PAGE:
Roland Berger leader says healthcare needs more technology
PEOPLE outside the healthcare industry tend to think that technology adoption is high among hospitals, device manufacturers, pharmacies, and so on. In reality, that’s far from the truth.
According to Forbes, although healthcare is reaching US$10 trillion globally, the industry lags behind nearly 80 percent of other industries in innovative technology adoption.
“This presents a white space opportunity for technological players in the healthcare sector, both incumbents and fast-rising startups, Roland Berger Indonesia Partner (Head of Life Sciences Southeast Asia) Yoshihiro Suwa told Tech Wire Asia.
Indonesia is at the heart of many interesting healthcare innovations in the Asia Pacific and possibly one of the most exciting testbeds of innovation in the region outside China.
It’s where telemedicine startups are collaborating with insurance companies and dominant superapp developers in the country.
The country is also home to artificial intelligence (AI) startups working with government agencies to make healthcare more accessible across its economic tiers.
Suwa, a witness to that innovation and an advisor to players in the industry believes that there is no shortage of digital technologies that can be applied for functions within the healthcare value chain.
“Among the red-hot digital technologies that are making a wave in the healthcare sector, a few such as telehealth, mHealth (mobile health), AI, virtual reality, and the blockchain are the strongest candidates in bringing about innovative disruption in the healthcare industry.”
However, Suwa adds that each of these technologies exist in different stages of maturity, which makes it difficult for players in the industry such as hospitals, pharmaceutical companies to evaluate each technology’s attractiveness on a standalone basis.
In fact, countless players globally are going through a gradual process of trial and error in their bid to identify and define the roles that these technologies will serve in the market.
No cookie-cutter approach for healthcare
“It is difficult to generalize about the entire healthcare industry. The players active in this industry constitute an incredibly wide-ranging group of companies, from manufacturers to service providers to insurers.”
Further, spotting opportunity in the market is complicated by the differences in health policy, regulations, and insurance regimes from one country to the next.
Thus, strictly speaking, opportunities for each suite of technology will vary by country and by player. Which means, healthcare companies need to evaluate each technology option against the goals and objectives of the business.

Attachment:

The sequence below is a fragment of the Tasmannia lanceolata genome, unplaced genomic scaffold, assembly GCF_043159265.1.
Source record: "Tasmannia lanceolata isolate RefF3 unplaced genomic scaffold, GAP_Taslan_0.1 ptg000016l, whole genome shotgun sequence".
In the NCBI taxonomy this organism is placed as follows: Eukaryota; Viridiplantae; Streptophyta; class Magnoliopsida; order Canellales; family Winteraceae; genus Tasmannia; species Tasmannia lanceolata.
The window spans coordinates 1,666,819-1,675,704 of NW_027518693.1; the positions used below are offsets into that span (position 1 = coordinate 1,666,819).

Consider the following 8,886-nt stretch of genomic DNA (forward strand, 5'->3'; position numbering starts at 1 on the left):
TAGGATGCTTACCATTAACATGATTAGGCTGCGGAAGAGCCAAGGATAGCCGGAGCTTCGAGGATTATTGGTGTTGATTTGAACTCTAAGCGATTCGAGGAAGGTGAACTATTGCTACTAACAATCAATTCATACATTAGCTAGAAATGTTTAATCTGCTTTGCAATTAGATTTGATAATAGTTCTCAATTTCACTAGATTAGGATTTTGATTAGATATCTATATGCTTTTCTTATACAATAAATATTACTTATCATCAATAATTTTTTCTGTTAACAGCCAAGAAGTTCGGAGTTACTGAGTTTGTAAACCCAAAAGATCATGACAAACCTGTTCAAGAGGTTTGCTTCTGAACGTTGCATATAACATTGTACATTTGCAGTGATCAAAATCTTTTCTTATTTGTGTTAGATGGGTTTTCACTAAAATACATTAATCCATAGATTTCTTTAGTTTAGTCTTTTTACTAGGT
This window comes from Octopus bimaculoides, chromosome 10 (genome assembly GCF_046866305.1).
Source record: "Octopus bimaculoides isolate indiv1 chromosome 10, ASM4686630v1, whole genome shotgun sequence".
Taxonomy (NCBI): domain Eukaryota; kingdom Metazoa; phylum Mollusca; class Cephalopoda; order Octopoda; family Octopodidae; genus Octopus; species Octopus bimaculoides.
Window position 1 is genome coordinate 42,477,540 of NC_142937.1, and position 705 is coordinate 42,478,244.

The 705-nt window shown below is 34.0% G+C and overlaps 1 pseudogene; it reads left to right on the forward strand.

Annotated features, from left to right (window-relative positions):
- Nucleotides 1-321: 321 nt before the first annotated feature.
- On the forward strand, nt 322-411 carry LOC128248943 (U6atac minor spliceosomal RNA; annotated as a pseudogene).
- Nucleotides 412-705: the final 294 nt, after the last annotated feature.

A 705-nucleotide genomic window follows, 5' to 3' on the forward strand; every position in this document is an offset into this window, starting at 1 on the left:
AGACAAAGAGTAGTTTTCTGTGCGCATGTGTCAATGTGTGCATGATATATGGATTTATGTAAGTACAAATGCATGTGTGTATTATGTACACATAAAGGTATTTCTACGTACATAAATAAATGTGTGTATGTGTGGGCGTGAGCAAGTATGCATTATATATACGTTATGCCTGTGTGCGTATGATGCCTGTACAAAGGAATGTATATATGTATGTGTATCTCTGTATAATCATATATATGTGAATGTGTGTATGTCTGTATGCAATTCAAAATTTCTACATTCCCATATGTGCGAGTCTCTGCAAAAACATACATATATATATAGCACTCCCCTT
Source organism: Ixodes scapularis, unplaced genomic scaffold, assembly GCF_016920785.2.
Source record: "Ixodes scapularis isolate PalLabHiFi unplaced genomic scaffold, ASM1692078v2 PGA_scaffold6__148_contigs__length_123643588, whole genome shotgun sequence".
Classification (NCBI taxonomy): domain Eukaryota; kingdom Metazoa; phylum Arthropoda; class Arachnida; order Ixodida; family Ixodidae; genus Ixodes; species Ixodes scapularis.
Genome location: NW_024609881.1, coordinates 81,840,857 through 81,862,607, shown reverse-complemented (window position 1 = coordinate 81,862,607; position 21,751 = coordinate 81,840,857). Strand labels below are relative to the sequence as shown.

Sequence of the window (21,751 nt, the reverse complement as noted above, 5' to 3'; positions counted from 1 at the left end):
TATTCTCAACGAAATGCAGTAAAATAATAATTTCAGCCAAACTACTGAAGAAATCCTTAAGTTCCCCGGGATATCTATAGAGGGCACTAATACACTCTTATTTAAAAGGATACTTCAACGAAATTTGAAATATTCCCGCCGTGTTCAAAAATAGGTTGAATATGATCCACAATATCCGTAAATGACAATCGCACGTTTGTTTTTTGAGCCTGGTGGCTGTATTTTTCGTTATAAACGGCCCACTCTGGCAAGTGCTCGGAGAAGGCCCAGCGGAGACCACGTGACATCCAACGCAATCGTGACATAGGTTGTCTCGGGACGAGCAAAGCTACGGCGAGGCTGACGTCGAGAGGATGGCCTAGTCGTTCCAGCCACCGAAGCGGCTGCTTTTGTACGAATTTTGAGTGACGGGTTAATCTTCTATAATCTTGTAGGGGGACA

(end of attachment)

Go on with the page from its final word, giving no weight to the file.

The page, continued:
“Greenfield opportunities exist in many areas, but you should religiously evaluate the unmet needs in the area that your company is currently involved in. That should be the starting point when considering how and which digital technologies to best leverage.”
To put things into perspective, here’s an example: Singapore-based Raffles Medical Group recently began its digital transformation journey and focused on enhancing the quality of care and providing patients with a more connected experience.
“This allows doctors and healthcare professionals to achieve better health outcomes and ensures patients get seamless treatment,” Raffles Medical Group’s Commercial Director Jessica Tan told Tech Wire Asia recently.
Their choice of technology solutions reflected those goals and everything seamlessly fell into place as a result, despite the noise in the innovation ecosystem in the healthcare technology landscape.
Align technology with business goals
“Long-term inclinations of the healthcare technological pursuits fall roughly under three categories: better quality (improving quality of medical treatment), cost to zero (reducing costs of quality treatment so that any income level can receive it), and universal access (enabling all to receive quality treatment).”
Suwa believes that the megatrends of the healthcare industry are almost always in pursuit of these three objectives.
“Incumbents and startups alike should kickstart their digital health investment by aligning their business models and position along these three lines of healthcare objectives.”
According to Roland Berger’s management consultants, this frame of thinking facilitates business transformation that is guided on prioritization according to country, market players, field of medicine, and available technologies.
Using such an approach helps healthcare companies pinpoint the right technology solutions that help them on a more holistic level and accelerate their journey to digital maturity in a way that is most relevant to their business, most empowering for their staff, and most effective for their patients.
In conclusion, Suwa emphasizes that technology adoption in the healthcare space is lagging but that doesn’t mean everyone should just invest in any and every technology solution.
Given the various differences between companies in the healthcare space such as prevailing regulations, geography, and patient needs, players in the industry need to find technologies that best suit their goals and objectives.
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